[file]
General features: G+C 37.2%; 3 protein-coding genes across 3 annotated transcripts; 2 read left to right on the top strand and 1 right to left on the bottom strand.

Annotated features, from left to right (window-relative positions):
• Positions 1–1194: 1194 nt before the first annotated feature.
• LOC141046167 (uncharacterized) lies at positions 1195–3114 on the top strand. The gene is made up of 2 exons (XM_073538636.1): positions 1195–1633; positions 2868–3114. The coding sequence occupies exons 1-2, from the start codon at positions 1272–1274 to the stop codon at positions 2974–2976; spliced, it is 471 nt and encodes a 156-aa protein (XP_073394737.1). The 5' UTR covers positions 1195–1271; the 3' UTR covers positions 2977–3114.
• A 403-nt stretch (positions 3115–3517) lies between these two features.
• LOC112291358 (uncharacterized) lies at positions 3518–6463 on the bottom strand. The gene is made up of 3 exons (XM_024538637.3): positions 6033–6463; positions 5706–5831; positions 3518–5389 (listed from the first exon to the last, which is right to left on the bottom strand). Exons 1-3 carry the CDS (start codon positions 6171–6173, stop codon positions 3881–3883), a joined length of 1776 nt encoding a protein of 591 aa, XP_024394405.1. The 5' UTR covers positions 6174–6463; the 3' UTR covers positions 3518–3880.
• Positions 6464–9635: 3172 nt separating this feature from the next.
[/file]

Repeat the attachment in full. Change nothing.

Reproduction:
General features: G+C 37.2%; 3 protein-coding genes across 3 annotated transcripts; 2 read left to right on the top strand and 1 right to left on the bottom strand.

Annotated features, from left to right (window-relative positions):
• Positions 1–1194: 1194 nt before the first annotated feature.
• LOC141046167 (uncharacterized) lies at positions 1195–3114 on the top strand. The gene is made up of 2 exons (XM_073538636.1): positions 1195–1633; positions 2868–3114. The coding sequence occupies exons 1-2, from the start codon at positions 1272–1274 to the stop codon at positions 2974–2976; spliced, it is 471 nt and encodes a 156-aa protein (XP_073394737.1). The 5' UTR covers positions 1195–1271; the 3' UTR covers positions 2977–3114.
• A 403-nt stretch (positions 3115–3517) lies between these two features.
• LOC112291358 (uncharacterized) lies at positions 3518–6463 on the bottom strand. The gene is made up of 3 exons (XM_024538637.3): positions 6033–6463; positions 5706–5831; positions 3518–5389 (listed from the first exon to the last, which is right to left on the bottom strand). Exons 1-3 carry the CDS (start codon positions 6171–6173, stop codon positions 3881–3883), a joined length of 1776 nt encoding a protein of 591 aa, XP_024394405.1. The 5' UTR covers positions 6174–6463; the 3' UTR covers positions 3518–3880.
• Positions 6464–9635: 3172 nt separating this feature from the next.